All else being equal, changing to a set of four ultra sticky tyres does not change the overall balance of a car - only its grip levels are improved. This can be deceptive, because those existing handling characteristics are buried a little deeper and - without pushing harder to find them - you may think everything is fixed. Wrong.
Let's take a scenario we've heard many-a time. You've spent $1000-plus on a set of Yoko A032s road-legal slicks to replace your car's whailin' ol radials. You drive outa the tyre shop and corner after corner on the way home you can't believe how much better the car 'handles' - it doesn't move around at all
. You can now haul on the wheel and the front-end won't scrub wide and you can jump on the power early without having the rear-end oversteer wildly. You're a convert; who needs aftermarket suspension bits when all you need is claw-like tyres?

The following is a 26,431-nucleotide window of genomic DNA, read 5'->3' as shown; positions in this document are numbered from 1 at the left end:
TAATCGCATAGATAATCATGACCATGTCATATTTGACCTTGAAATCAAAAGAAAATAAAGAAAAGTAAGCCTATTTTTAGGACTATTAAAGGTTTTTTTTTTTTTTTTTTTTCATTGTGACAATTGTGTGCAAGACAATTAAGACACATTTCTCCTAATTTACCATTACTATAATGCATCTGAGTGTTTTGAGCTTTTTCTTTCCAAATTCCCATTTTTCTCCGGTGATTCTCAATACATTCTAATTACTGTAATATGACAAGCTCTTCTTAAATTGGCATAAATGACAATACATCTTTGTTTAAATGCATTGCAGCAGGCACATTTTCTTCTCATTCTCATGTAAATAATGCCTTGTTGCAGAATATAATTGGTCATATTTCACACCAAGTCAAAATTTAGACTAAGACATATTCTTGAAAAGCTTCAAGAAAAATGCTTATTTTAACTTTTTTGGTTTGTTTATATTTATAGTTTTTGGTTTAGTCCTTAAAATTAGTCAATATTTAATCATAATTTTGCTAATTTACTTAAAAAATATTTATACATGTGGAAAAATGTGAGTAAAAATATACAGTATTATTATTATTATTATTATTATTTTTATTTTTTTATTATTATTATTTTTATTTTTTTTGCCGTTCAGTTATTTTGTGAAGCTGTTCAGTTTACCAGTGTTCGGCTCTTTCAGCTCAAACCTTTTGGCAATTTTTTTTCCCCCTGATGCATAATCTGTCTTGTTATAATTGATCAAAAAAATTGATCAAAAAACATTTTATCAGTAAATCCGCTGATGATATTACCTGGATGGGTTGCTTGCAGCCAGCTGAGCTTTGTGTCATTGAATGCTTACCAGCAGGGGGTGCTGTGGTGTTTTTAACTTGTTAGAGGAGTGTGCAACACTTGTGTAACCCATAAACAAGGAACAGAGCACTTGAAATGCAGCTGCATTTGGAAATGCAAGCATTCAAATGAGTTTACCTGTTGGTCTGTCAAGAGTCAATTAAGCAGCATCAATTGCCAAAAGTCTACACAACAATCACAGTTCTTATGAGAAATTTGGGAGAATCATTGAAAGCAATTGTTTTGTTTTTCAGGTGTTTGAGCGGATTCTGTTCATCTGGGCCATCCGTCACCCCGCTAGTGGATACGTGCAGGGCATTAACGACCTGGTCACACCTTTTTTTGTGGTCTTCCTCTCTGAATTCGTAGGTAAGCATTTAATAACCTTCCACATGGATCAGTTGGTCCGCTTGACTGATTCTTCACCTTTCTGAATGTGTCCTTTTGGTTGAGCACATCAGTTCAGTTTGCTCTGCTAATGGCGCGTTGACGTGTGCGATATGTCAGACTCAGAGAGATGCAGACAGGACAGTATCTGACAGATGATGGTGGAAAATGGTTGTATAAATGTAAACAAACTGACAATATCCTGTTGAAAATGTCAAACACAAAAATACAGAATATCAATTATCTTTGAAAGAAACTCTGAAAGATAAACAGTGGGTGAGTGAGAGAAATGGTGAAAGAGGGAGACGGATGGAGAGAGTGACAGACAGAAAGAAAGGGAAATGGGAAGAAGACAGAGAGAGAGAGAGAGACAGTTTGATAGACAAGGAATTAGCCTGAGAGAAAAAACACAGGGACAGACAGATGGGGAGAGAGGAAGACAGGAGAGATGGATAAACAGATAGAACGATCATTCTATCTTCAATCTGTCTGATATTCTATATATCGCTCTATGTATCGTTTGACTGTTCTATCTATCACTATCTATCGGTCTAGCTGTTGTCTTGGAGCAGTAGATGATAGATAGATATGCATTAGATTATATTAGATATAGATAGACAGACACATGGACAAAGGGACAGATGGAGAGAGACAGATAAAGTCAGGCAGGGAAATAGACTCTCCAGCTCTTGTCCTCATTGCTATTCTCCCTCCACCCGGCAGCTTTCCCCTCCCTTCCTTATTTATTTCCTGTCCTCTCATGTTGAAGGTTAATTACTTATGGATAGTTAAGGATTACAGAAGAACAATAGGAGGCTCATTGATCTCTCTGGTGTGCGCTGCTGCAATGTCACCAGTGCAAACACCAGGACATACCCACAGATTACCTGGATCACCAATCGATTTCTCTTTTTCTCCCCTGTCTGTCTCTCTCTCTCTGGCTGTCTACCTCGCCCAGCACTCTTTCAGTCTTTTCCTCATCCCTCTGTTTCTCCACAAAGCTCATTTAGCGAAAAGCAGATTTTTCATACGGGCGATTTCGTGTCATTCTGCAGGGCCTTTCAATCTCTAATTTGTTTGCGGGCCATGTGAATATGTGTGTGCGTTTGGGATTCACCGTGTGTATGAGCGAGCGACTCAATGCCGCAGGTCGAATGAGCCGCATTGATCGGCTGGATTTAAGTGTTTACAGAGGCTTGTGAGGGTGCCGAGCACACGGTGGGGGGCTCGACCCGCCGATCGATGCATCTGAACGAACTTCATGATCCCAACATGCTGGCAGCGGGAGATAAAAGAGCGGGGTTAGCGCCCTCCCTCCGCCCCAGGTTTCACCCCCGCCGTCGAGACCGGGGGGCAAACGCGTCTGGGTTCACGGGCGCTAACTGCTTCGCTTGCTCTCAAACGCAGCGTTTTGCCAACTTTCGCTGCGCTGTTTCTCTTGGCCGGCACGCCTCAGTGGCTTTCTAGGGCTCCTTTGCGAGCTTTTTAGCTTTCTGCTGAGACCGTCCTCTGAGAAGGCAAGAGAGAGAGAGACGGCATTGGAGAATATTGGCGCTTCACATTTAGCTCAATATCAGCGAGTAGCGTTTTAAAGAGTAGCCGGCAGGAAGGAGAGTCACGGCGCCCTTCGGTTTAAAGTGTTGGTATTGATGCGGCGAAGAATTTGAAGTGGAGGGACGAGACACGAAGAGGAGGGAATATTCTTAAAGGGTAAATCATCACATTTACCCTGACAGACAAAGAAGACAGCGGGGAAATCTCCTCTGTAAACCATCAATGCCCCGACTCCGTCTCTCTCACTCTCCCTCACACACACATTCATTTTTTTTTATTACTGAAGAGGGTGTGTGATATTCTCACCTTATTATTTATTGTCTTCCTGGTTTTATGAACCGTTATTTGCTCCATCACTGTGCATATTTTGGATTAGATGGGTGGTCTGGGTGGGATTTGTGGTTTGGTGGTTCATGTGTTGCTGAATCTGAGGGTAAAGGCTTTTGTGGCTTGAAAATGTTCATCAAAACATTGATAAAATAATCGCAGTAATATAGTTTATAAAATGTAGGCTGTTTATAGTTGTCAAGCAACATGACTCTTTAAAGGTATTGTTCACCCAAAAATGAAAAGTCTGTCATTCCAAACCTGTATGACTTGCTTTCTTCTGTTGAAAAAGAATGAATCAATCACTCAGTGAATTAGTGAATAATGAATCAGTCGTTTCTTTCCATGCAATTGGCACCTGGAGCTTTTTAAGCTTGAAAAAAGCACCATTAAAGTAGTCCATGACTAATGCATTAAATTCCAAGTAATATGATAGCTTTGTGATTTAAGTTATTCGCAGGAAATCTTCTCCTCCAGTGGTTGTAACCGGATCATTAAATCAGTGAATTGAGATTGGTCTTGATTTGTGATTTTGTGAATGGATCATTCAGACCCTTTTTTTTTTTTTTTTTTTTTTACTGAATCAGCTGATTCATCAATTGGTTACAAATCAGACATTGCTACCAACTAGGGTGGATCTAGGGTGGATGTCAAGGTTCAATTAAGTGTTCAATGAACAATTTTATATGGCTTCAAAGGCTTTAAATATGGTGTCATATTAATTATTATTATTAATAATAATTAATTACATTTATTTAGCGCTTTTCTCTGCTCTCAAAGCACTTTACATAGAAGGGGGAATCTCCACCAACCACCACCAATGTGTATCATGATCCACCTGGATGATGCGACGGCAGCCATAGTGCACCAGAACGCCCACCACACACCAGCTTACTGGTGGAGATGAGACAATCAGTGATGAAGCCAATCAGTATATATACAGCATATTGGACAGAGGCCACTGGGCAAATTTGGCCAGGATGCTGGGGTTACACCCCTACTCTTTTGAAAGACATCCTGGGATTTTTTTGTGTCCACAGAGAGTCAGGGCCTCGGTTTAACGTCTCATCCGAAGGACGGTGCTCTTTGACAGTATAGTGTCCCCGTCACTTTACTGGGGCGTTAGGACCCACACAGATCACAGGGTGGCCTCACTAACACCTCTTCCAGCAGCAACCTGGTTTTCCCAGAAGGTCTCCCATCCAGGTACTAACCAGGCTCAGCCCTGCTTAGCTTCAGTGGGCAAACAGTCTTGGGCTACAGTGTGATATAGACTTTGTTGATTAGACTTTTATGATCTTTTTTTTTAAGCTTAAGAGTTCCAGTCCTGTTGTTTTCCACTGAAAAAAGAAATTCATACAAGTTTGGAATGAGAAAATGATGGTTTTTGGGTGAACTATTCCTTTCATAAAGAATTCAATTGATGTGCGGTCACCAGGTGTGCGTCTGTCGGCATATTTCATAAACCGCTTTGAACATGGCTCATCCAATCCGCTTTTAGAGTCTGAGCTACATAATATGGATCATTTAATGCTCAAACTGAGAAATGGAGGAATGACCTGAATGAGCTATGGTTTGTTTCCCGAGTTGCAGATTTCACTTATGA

You'll soon discover, however, your newfound religious beliefs in semi-slick tyres are flawed when that supposedly 'fixed' handling problem reappears - this time at a much greater speed or when the road surface is slippery. That mid-corner understeer you had forgotten suddenly pops up through a corner - which you now take at an insane speed thanks to the 'security' of those sticky tyres - and the chance of having a major accident goes through the roof. Believe us when we tell this story - we've seen it happen!
Needless to say, burying an existing handling flaw so that it appears only at very high limits or in slippery conditions is not a very wise approach. First, you should balance the car's chassis so that it won't do anything untoward - only then is it safe, and wise, to raise the level of grip with some serious rubber.
That's how it should be done folks.